Outsourcing Information Design & Delivery: A Viable Strategy for Technical Product and Process Information

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CIDM

December 2001


Outsourcing Information Design & Delivery: A Viable Strategy for Technical Product and Process Information


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In his white paper, Outsourcing Information Design & Delivery: A Viable Strategy for Technical Product and Process Information, David M. Orchard explains that, despite the current challenges, through outsourcing, technical publications organizations can implement best practices to increase efficiency and cost savings.

Organizations today have shorter development schedules while the size of their documentation staff is decreasing. Yet, they must continue to be competitive and develop quality information for their customers. Many organizations have streamlined their processes and have begun single sourcing their information to deliver more information with less staff. However, many organizations don’t have the internal resources or expertise to meet these challenges successfully.

Outsourcing can help organizations meet these new challenges. Where previously organizations would only supplement the work of their in-house staff with outsource providers, now organizations may need to consider outsourcing their work full-time.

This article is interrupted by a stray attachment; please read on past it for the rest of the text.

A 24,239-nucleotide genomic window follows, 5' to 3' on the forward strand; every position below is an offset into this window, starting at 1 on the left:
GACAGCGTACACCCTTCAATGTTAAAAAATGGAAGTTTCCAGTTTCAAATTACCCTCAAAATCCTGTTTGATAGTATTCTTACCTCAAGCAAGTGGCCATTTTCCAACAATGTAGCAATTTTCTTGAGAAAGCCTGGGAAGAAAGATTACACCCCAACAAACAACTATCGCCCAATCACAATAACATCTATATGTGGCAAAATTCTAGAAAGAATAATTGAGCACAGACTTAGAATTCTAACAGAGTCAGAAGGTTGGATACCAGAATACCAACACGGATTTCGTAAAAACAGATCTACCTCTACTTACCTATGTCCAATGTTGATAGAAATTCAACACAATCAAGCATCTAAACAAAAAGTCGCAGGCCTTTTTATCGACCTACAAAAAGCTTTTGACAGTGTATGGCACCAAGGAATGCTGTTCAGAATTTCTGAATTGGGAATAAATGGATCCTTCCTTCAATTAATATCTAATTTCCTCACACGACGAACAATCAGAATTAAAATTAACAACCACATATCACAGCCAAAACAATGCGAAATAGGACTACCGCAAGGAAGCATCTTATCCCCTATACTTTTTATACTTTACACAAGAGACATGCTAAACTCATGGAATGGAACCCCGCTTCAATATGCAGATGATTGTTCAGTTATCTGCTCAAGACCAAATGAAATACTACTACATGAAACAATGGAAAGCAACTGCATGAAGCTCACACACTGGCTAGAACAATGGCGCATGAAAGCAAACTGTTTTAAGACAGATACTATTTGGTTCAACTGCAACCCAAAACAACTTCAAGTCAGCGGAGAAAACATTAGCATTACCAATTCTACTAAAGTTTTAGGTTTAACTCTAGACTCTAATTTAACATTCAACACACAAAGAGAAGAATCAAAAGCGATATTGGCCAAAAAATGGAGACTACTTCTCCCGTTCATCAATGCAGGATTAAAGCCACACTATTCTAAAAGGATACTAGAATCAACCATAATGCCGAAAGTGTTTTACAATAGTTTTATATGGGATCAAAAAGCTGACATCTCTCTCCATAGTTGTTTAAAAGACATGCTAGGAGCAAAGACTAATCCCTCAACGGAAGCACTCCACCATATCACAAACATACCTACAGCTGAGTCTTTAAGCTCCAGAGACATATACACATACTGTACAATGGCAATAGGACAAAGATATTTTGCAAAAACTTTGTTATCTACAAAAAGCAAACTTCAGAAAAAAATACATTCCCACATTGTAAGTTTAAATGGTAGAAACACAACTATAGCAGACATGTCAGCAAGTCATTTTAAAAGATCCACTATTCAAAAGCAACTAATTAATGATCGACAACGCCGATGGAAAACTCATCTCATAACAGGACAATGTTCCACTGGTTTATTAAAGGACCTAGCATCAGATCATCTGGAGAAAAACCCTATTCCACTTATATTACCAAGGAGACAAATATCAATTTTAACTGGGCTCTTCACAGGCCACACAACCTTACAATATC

Orchard recommends that an organization’s “core functions” should not be outsourced. Core functions are determined by the organization and are what make up the organization’s strengths, differentiate the organization in the market, and drive the organization’s revenue. Instead, organizations should consider outsourcing only those functions that are important to their operation but not to their overall strategy. For many organizations, this means outsourcing information development. For information-development departments, this means keeping the information related to core products in-house and possibly outsourcing legacy documentation. If your department does not have the expertise to complete certain deliverables, that function is also a good candidate for outsourcing.

Organizations should look for outsource providers who can offer global services, strong financial capabilities, and contracting expertise to implement their information-development strategies. Qualified outsource providers should be able to maintain the organization’s existing processes, develop and maintain future processes, and design, test, and implement a single-sourcing strategy. Many outsource providers are now emerging to meet those needs.

Outsourcing information development can increase an organization’s efficiency and cost savings by allowing more time and resources for other tasks, providing access to best-in-class capabilities, and sharing investments and risks with the outsource provider. Perhaps most important, outsourcing can aid an organization in meeting the challenge of improving their processes and strategies while continuing to achieve best practices in information development.

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